Broccoli has a lot of possibilities per bite, and Phoebe Canakis of Phoebe’s Pure Food in Lancaster County has a simple, palate-rich recipe of Roasted Broccoli that works great with broccoli available at Wolff’s Apple House in autumn. The pairing of cauliflower is always another add-on option, too.

For many years, Canakis published an online magazine quarterly (Phoebe’s Pure Food was its moniker) which housed many a recipe from regional appreciators of locally raised food.

“Cruciferous veggies are SUPER FOODS in that they are rich in phytonutrients, especially the richly colored veggies,” Canakis explains. “They are also a great source of fiber.”

So it’s nice to know that you’re being kind to your body with each chomp of these little baby treetops known as broccoli. Canakis’ Roasted Broccoli recipe serves four to six people.

“It is said that vegetables in this family, in particular, are great anti-cancer fighters and are helpful in healthy liver function,” she adds.

“My husband never tolerated Brussels sprouts or broccoli until I introduced him to this way of enjoying them,” Canakis notes. “Let’s get out of the boil-it vegetable standard.  No one really likes boiled, mushy vegetables.”

Canakis recommends checking on the recipe halfway into its oven time to ensure that the veggies and cuts of garlic don’t burn.

“You really can’t go wrong with this recipe, and there are so many ways to use the extras, so it’s kind of like all the things you can do with a whole roasted chicken,” she says.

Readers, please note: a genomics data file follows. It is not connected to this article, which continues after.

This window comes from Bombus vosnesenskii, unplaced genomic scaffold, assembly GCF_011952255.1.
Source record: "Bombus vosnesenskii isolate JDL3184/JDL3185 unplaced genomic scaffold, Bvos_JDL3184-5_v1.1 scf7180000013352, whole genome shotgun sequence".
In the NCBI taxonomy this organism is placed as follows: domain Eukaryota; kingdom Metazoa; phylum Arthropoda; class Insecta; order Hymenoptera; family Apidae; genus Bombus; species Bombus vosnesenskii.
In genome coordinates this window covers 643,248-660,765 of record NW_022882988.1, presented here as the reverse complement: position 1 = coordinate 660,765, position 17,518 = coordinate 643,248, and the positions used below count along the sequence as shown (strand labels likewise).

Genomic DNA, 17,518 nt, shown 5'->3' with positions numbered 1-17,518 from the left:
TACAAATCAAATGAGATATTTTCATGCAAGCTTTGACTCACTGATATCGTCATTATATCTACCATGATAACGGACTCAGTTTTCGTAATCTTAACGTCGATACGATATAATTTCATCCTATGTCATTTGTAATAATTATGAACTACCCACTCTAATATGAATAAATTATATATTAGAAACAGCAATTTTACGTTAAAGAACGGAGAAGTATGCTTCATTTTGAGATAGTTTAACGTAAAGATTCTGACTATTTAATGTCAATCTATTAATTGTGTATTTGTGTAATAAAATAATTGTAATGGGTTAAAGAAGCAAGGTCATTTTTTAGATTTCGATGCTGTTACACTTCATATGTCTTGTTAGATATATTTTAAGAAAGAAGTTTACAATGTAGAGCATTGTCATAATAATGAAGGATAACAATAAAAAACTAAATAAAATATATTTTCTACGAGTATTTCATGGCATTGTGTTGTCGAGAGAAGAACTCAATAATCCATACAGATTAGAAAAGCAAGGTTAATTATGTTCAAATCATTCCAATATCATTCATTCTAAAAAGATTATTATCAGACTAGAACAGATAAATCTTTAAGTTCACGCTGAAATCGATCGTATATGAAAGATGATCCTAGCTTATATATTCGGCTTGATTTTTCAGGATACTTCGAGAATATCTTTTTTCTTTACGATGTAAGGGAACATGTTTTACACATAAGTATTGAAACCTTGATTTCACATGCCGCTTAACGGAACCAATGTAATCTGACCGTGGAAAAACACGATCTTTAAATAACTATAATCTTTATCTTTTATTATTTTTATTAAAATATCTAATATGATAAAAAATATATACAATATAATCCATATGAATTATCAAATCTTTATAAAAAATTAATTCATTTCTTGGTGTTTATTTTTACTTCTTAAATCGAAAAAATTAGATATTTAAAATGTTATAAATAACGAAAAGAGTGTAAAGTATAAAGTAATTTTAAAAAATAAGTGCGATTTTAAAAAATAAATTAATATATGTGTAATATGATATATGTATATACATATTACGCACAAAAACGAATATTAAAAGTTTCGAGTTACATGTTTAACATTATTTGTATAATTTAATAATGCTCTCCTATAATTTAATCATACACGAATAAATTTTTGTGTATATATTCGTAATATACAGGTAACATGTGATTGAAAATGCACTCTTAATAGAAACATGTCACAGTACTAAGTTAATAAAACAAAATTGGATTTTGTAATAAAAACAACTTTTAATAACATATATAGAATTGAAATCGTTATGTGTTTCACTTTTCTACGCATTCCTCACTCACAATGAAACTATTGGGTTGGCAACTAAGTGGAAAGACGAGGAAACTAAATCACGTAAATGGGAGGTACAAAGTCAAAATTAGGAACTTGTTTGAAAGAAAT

“If you use cauliflower, consider adding your favorite curry powder, pre-roasting. If it’s a cruciferous vegetable, you can roast it,” she says. “Roasting cruciferous vegetables brings out a surprising sweetness that you can enjoy hot, alone, chilled, in a chilled salad or puréed into a soup.”

And Canakis is quick to point out the benefits of buying broccoli and cauliflower which is grown in and around our hometowns.

“If you are buying locally and from the farm stand, you can get a head of broccoli or cauliflower for a few dollars and serve 4 to 6 people.  It’s the perfect dish to warm the kitchen,” she says. “When buying locally, you are getting cruciferous veggies at the peak of their nutritional value.”
Onward with the cruciferous veggie appreciation in autumn!

“It’s cheap, easy, supports local growers and is SO versatile!” Canakis says with beaming enthusiasm for this pro-broccoli dish.


Roasted Broccoli


  • 1 head of broccoli
  • 2 garlic bulbs, quartered
  • Drizzle of extra virgin olive oil
  • Salt and freshly cracked pepper


  1. Preheat oven to 450 degrees, and line baking sheet with aluminum foil and spread with 1 teaspoon olive oil to prevent sticking.
  2. Remove the main stem of the broccoli, leaving 2 inches of the stem on the florets. Cut each floret in half.
  3. Using a vegetable peeler, peel the outer layer of the stem and cut it into cubes.
  4. Toss the florets, stems and garlic in 1 tablespoon of extra virgin olive oil; spread on the baking sheet, being sure not to crowd the sheet (there should be space between the florets and cubes). Sprinkle with salt and pepper.
  5. Roast for 8 to 15 minutes. Check halfway through, and toss to prevent burning.

Did you make this recipe?

Share a photo and tag us — we can't wait to see what you've made!



Serving Options:

Roasted Broccoli and Pasta: Toss with whole wheat pasta and freshly grated Parmesan or pecorino cheese and olive oil or ricotta. Sprinkle with hot pepper flakes and a squeeze of lemon juice.

Green Machine Soup: Purée with sautéed onions, vegetable broth, cooked potatoes, Parmesan cheese, and top with a dollop of Greek yogurt, turkey bacon and fresh chives or green onions.

Chilled Salad: Toss with cooked quinoa/buckwheat pasta, sliced red bell peppers, sliced nappa cabbage, green onions, peanuts, and peanut/tahini dressing (peanut butter/tahini, fresh garlic, lemon juice, tamari).